Ammonium heptamolybdate is the inorganic compound whose chemical formula is (NH4)6Mo7O24, normally encountered as the tetrahydrate. It is a colorless solid, often referred to as ammonium paramolybdate or simply as ammonium molybdate, although "ammonium molybdate" can also refer to ammonium orthomolybdate, (NH4)2MoO4, and several other compounds. Potassium heptamolybdate, also obtained as the tetrahydrate, is very similar to the ammonium salt.
1 Synthesis 2 Structure 3 Uses 4 Safety 5 References 6 See also
Synthesis Ammonium heptamolybdate is easily prepared by dissolving molybdenum trioxide in an excess of aqueous ammonia and evaporating the solution at room temperature. While the solution evaporates, the excess of ammonia escapes. This method results in the formation of six-sided transparent prisms of the tetrahydrate of ammonium heptamolybdate. Solutions of ammonium paramolybdate react with acids to form molybdic acid and an ammonium salt. The pH value of a concentrated solution will lie between 5 and 6. Structure The compound was first analyzed crystallographically by Lindqvist, but has been reanalyzed. All Mo centers are octahedral. Some oxide ligands are terminal, some doubly bridging, and a few are triply bridging ligands.
The salt contains the heptamolybdate hexaanion.
as an analytical reagent to measure the amount of phosphates, silicates, arsenates and lead in aqueous solution (e.g. pigments, river water, sea water etc.) in the production of molybdenum metal and ceramics in the preparation of dehydrogenation and desulphurisation catalysts in the fixing of metals in electroplating in fertilizers for crops. as a negative stain in biological electron microscopy, typically in the 3–5% (vol/vol) concentration range and in the presence of trehalose; or at saturated concentration to perform cryo-negative staining. For the detection of recreational drugs as a component of the froehde reagent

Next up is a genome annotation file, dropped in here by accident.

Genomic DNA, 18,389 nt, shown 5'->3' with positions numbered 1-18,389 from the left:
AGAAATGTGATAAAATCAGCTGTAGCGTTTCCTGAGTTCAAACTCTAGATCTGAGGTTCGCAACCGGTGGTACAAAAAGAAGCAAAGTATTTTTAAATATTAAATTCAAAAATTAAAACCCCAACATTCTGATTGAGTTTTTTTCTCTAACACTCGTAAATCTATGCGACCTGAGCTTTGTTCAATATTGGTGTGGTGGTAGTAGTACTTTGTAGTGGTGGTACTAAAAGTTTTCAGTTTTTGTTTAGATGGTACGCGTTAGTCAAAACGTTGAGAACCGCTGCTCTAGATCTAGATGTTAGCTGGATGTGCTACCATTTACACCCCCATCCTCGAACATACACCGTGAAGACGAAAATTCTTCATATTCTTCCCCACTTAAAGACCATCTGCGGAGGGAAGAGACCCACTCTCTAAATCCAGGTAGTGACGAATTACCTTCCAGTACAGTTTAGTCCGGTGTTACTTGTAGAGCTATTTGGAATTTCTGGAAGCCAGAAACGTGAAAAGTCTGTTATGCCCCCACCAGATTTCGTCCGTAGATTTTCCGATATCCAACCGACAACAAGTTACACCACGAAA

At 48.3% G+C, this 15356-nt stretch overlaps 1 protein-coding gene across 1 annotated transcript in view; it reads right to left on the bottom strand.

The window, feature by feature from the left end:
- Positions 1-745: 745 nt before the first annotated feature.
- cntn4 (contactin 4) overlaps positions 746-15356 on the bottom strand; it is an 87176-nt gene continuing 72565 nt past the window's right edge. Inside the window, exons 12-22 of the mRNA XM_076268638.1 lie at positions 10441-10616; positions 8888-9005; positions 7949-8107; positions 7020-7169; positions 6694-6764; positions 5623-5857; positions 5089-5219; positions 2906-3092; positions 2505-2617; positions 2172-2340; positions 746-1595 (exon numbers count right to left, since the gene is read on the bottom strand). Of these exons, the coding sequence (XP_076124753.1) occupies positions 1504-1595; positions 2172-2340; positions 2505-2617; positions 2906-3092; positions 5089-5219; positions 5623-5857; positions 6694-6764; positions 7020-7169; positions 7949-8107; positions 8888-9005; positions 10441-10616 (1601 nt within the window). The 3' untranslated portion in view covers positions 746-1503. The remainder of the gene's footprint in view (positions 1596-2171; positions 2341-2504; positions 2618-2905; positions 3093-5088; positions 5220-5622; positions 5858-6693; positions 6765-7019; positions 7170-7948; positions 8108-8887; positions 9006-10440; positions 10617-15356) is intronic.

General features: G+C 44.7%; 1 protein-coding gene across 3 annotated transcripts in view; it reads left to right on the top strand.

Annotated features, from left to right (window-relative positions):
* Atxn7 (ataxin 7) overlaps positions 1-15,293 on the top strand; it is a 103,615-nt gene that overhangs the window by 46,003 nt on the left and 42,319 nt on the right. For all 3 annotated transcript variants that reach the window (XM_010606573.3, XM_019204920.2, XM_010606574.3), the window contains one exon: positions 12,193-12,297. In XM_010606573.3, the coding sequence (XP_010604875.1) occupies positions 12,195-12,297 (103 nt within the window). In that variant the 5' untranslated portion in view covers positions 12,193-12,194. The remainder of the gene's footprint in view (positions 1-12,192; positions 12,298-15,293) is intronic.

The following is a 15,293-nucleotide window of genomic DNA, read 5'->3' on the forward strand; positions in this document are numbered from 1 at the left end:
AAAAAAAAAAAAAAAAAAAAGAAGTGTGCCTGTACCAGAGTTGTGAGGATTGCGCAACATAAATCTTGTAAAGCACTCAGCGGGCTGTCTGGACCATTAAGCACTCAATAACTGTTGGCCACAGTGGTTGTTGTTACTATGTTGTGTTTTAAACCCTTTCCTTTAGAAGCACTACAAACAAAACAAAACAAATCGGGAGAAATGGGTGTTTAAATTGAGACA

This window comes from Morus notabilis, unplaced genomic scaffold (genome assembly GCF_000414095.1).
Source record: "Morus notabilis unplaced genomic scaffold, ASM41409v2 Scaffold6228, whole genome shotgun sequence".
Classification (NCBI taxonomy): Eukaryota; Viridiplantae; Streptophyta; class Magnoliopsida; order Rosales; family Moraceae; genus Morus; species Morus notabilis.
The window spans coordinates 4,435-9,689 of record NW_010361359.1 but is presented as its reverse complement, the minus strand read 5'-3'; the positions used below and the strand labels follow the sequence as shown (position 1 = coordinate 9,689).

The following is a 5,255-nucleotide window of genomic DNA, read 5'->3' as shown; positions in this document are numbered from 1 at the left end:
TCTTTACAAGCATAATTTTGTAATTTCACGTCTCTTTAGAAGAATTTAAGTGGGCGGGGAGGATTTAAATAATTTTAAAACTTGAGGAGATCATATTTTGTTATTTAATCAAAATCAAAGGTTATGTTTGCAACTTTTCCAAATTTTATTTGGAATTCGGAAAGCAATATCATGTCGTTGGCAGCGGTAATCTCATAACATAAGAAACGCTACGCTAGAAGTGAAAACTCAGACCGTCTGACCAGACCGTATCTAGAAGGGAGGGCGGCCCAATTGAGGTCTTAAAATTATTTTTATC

Safety Ammonium paramolybdate is harmful if swallowed or inhaled. It causes irritation to the eyes, skin, and respiratory tract. It affects kidneys and blood. References
^ a b Evans, H.T., Jr.; Gatehouse, B. M.; Leverett, P. "Crystal Structure of the Heptamolybdate(VI) (paramolybdate) ion, (Mo7O24)6−, in the ammonium and potassium tetrahydrate salts" Journal of the Chemical Society. Dalton Transactions, Inorganic Chemistry1975, p.505-p514. ^ L. Svanberg & H. Struve, J. pr. Ch. 44 , p. 282; cited in Gmelin's Handbuch für Anorganische Chemie, 53, p. 255. ^ Parsons, T.; Maita, V. & Lalli, C. (1984). A manual of chemical and biological methods for seawater analysis. Oxford: Pergamon. ^ Harris, J. R. and Horne, R. W. 1991. "Negative staining", in Harris J. R. (Ed.), Electron Microscopy in Biology, Oxford University Press, Oxford. ^ Adrian, M.; Dubochet, J.; Fuller, S. D. and Harris, J. R. 1998. "Cryo-negative Staining". Micron 29, p. 145–160; doi:10.1016/S0968-4328(97)00068-1. ^ De Carlo, S.; El-Bez, C.; Alvarez-Rúa, C.; Borge, J. and Dubochet, J. 2002. "Cryo-negative staining reduces electron-beam sensitivity of vitrified biological particles". J. Struct. Biol. 138, p. 216–226; doi:10.1016/S1047-8477(02)00035-7; PMID 12217660.
See also Phosphate test aka Deniges' method li